Producing an Egg
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Kiwi Life Cycle

Kiwi eggs are one of the largest in proportion to body weight of any bird in the world. 

An expectant kiwi mother
It takes 30 days to form the egg.

 
Its smooth, thin, white or greenish-white shell is about 120-millimetres long and 80-millimetres in diameter – six times as big as normal for a bird the kiwi’s size.  Kiwi could be expected to lay an egg about the size of a hen’s egg.  In fact, the kiwi egg is almost exactly the size of eggs produced by the now-extinct bush moa.  This has led to speculation about whether the kiwi was once a very much
larger bird.

 

Kiwi eggs also contain the largest proportion of yolk of any bird – 65 per cent, compared to most birds’ 35 – 40 per cent.  This means a bounty of nourishment for the newly hatched chick, which can feed off the yolk for the first week of its life.

 

Huge Effort to Produce a Huge Egg

Producing such a mammoth nutritious egg is a tremendous feat for the female kiwi, and she must eat three times as much as usual.  It takes 30 days to form the egg.

 

The egg makes up 15 - 20 per cent of her body mass and her pregnant belly bulges so much it touches the ground.  The female has to walk with her legs wide apart to accommodate it. Sometimes a female will soak her belly in cold water when heavy with egg - to soothe the inflamed stretched skin and temporarily relieve the weight.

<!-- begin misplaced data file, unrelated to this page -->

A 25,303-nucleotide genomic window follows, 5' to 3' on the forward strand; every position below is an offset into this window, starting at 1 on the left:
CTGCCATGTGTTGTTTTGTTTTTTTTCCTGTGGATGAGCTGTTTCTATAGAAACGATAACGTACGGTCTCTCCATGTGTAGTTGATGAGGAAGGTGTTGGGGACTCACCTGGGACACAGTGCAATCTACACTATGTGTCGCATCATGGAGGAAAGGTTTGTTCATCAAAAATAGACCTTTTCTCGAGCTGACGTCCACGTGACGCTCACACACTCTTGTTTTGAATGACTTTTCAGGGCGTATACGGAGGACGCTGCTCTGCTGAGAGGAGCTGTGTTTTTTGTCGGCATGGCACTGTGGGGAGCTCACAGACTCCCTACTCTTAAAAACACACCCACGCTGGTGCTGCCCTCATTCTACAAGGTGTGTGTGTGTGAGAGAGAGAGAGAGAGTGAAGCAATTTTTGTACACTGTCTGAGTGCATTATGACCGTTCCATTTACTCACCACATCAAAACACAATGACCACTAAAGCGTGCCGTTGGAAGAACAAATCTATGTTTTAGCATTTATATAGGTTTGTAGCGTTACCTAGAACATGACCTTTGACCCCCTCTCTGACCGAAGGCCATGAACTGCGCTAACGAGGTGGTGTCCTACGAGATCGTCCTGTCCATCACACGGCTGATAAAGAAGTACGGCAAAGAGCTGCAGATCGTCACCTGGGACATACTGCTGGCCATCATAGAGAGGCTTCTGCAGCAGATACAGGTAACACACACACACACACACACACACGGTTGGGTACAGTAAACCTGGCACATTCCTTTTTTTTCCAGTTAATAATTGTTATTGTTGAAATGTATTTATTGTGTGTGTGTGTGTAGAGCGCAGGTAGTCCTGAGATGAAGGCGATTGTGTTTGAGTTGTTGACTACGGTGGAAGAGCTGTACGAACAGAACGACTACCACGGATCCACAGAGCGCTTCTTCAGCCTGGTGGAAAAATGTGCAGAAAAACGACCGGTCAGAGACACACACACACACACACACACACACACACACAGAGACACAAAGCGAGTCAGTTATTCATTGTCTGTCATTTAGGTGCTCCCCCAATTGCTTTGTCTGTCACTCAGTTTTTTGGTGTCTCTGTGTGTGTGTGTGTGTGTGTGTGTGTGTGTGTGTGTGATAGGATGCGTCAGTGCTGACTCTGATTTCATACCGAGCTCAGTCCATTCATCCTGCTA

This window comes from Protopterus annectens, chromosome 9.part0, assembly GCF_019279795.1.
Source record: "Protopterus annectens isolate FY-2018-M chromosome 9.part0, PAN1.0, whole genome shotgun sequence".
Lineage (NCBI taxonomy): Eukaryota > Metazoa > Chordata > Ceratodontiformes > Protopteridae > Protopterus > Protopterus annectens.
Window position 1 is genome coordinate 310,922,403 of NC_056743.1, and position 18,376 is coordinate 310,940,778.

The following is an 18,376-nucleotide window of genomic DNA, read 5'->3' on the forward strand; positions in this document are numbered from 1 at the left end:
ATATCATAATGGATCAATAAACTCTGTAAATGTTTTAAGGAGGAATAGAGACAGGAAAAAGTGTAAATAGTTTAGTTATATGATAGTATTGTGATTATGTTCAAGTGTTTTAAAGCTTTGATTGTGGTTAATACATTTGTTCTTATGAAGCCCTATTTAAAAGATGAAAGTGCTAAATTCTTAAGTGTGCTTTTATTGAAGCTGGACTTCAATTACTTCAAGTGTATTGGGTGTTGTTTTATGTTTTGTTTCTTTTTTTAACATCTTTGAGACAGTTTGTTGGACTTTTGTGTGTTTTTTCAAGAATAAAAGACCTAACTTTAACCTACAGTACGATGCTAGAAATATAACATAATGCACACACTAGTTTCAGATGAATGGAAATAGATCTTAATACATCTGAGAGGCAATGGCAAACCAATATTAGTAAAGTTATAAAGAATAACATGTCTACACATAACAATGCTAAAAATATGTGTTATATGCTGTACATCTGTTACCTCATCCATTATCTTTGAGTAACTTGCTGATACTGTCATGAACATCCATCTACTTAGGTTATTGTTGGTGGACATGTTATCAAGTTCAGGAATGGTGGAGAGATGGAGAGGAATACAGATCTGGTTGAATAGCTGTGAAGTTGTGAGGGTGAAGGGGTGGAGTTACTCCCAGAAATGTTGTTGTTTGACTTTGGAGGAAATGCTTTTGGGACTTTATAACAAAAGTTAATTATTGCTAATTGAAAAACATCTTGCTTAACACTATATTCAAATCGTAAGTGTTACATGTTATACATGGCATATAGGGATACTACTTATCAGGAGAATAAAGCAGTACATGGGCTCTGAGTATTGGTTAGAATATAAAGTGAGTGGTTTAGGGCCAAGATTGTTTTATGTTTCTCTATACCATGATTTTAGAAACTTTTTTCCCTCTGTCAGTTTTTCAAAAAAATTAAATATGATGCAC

Most Clutches are One Egg

In most varieties of kiwi, typical clutch size is one egg.  This is usually laid two-to-three weeks after mating.  Just before it is laid, the huge egg almost fills the female’s body, leaving little room for food in her stomach. Female kiwi therefore fast for two or three days before laying.

 

Although enormous, the egg is laid quickly and, in some species, the female’s work is then done. She leaves the burrow and the male takes over incubating the egg.
Southern Tokoeka Kiwi Egg

 

If she is to lay another egg, this will already have begun to develop inside her, and will be laid about 25 days after the first egg.  It is rare, but not unknown, for a third egg to be produced, especially if one of the first eggs is lost. The most prolific egg producer is the Brown Kiwi which will often lay two-to-three clutches each year.

 

A female kiwi can lay up to 100 eggs in her lifetime.

 

Next: The male incubates the egg

Stewart Is Tokoeka
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Stewart Island Tokoeka can grow almost as big as the Great Spots.
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The Bank of New Zealand Save the Kiwi Trust has established a set of terms and conditions for funding of community-based kiwi conservation groups...
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